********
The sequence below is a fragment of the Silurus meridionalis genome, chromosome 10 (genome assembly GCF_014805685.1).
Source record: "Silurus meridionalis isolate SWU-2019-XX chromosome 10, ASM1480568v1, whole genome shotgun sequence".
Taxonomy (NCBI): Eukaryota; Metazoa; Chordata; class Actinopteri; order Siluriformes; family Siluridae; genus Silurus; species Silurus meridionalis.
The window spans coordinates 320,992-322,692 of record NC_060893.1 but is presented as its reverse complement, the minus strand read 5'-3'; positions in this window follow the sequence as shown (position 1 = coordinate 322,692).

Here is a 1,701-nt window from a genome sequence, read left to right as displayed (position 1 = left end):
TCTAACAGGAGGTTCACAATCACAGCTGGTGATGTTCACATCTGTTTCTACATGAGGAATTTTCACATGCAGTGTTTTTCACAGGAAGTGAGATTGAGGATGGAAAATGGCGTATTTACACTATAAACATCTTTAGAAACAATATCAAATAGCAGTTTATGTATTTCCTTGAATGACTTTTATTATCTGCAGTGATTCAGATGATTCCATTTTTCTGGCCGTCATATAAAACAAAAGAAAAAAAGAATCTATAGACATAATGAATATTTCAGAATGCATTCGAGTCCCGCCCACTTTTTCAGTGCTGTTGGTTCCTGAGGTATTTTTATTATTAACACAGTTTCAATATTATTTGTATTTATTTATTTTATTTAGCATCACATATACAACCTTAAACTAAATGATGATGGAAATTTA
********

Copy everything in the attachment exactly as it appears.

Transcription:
The sequence below is a fragment of the Silurus meridionalis genome, chromosome 10 (genome assembly GCF_014805685.1).
Source record: "Silurus meridionalis isolate SWU-2019-XX chromosome 10, ASM1480568v1, whole genome shotgun sequence".
Taxonomy (NCBI): Eukaryota; Metazoa; Chordata; class Actinopteri; order Siluriformes; family Siluridae; genus Silurus; species Silurus meridionalis.
The window spans coordinates 320,992-322,692 of record NC_060893.1 but is presented as its reverse complement, the minus strand read 5'-3'; positions in this window follow the sequence as shown (position 1 = coordinate 322,692).

Here is a 1,701-nt window from a genome sequence, read left to right as displayed (position 1 = left end):
TCTAACAGGAGGTTCACAATCACAGCTGGTGATGTTCACATCTGTTTCTACATGAGGAATTTTCACATGCAGTGTTTTTCACAGGAAGTGAGATTGAGGATGGAAAATGGCGTATTTACACTATAAACATCTTTAGAAACAATATCAAATAGCAGTTTATGTATTTCCTTGAATGACTTTTATTATCTGCAGTGATTCAGATGATTCCATTTTTCTGGCCGTCATATAAAACAAAAGAAAAAAAGAATCTATAGACATAATGAATATTTCAGAATGCATTCGAGTCCCGCCCACTTTTTCAGTGCTGTTGGTTCCTGAGGTATTTTTATTATTAACACAGTTTCAATATTATTTGTATTTATTTATTTTATTTAGCATCACATATACAACCTTAAACTAAATGATGATGGAAATTTA